II.12 Holy affections
The ‘holy affections’ were a set of special spiritual emotions in early modern Christian culture, which were thought to be imbued with the Holy Spirit.1 Developed in the writings of the medieval theologians St Augustine of Hippo and St Thomas Aquinas, the holy affections included love for the Lord, praise and thankfulness, and the joyous anticipation of salvation.2 What was it like to experience these emotions? Why, when and how were they expressed? Drawing on diaries and sermons from seventeenthcentury England, I show that the holy affections were often found to be the most exquisite of all human feelings – they saturated the body and soul, ﬁlling it with ‘heart melting sweetness’. Exploring these delightful experiences helps rebalance our picture of the emotional landscape of early modern Christian culture, which has traditionally concentrated on the gloomier passions of guilt, grief and fear.3 A wider aim is to demonstrate the value of emotion as a category of analysis in religious history: an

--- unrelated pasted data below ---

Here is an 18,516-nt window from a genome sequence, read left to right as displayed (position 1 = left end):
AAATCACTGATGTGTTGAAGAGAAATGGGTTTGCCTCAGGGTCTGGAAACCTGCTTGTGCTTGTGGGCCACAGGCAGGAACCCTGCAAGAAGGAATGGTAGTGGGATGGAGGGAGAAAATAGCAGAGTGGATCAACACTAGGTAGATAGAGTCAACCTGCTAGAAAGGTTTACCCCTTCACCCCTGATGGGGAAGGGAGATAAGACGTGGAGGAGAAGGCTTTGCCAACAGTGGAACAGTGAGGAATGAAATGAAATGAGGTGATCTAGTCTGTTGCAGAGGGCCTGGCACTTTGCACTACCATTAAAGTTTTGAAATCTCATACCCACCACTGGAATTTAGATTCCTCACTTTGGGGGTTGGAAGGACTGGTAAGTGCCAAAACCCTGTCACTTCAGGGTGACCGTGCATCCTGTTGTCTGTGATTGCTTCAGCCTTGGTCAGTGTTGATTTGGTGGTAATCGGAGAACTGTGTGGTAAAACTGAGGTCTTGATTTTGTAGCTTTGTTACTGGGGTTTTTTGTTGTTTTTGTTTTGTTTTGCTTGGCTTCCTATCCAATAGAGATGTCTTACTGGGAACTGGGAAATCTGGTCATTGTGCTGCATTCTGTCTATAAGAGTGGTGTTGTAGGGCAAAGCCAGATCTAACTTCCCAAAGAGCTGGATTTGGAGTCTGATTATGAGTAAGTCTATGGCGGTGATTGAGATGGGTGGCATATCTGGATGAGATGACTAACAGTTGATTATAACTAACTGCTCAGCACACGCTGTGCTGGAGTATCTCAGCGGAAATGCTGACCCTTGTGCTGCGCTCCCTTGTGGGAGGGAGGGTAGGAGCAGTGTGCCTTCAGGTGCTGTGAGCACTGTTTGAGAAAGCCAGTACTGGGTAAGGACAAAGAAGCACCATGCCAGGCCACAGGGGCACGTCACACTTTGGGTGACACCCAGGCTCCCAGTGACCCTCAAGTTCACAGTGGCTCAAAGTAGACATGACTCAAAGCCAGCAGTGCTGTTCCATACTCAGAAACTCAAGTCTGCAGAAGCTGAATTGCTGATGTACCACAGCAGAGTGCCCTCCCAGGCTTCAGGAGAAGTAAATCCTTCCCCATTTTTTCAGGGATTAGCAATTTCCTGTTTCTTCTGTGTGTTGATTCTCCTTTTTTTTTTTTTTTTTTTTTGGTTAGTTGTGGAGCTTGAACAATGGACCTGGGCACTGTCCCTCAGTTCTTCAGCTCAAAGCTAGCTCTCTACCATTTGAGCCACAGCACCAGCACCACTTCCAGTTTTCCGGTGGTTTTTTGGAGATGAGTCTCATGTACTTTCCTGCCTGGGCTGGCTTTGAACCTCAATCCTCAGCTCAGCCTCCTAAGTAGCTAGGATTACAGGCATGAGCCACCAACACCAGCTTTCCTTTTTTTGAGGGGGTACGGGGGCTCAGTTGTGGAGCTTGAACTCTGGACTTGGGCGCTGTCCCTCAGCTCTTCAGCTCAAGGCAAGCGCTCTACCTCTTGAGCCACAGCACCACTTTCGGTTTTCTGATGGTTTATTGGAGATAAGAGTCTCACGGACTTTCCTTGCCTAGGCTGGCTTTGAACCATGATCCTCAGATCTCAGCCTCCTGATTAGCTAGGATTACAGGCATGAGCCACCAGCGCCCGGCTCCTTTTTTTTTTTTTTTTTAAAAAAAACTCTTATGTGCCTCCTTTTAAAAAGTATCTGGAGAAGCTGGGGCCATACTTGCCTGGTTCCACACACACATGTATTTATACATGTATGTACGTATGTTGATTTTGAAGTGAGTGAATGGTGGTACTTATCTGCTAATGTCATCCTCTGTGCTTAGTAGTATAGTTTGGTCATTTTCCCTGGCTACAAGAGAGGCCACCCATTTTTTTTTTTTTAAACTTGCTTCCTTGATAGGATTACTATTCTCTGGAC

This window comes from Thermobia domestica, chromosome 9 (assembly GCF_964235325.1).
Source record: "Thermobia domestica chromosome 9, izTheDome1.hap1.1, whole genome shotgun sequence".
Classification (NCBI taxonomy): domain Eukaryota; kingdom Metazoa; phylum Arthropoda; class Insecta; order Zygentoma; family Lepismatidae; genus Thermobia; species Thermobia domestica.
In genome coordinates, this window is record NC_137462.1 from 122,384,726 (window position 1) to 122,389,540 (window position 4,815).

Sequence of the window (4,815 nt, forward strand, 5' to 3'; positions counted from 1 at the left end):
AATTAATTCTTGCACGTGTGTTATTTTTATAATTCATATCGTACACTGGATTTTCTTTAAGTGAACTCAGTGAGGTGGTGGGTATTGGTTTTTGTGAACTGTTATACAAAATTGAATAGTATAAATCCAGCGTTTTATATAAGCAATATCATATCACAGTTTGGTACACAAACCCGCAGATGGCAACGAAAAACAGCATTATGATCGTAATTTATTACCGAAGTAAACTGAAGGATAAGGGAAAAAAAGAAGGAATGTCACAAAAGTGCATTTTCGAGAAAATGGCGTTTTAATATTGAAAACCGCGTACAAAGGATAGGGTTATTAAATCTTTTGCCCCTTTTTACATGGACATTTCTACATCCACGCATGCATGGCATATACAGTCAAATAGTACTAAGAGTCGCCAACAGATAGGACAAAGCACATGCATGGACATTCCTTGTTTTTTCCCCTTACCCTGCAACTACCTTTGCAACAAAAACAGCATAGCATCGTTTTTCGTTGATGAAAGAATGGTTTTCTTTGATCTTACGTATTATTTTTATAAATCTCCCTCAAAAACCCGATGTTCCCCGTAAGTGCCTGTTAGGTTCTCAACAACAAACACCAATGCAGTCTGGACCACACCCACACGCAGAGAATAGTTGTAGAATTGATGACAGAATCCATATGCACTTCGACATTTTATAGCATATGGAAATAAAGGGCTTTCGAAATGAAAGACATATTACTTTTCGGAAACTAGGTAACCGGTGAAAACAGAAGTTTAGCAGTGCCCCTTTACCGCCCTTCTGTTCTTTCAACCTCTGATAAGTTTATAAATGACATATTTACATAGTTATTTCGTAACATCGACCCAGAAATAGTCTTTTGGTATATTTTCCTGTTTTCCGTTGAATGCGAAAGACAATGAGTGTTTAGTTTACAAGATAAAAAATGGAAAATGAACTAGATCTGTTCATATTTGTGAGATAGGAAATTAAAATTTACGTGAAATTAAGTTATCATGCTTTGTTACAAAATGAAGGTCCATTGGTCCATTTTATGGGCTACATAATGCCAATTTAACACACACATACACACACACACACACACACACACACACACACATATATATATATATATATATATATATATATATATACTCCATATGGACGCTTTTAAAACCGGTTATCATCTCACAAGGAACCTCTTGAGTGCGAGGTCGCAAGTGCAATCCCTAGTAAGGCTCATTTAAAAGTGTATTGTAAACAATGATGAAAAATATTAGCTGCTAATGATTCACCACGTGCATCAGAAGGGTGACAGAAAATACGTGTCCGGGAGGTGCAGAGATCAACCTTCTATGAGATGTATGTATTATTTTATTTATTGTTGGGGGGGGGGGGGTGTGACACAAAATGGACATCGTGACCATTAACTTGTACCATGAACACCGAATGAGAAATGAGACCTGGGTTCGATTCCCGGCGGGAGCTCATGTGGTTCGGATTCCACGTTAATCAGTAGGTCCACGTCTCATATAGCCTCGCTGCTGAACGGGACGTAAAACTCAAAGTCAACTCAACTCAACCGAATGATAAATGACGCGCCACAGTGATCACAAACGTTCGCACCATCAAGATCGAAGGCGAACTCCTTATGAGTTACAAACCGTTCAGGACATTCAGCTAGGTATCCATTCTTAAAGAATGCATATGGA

investigation of the spiritual feelings of early modern English men and women brings us to a closer understanding of what it was like to be a Christian at this time. The majority of the examples cited here are from Protestant writers, but it is important to note that the holy affections were a Christian, rather than a speciﬁcally Protestant, phenomenon.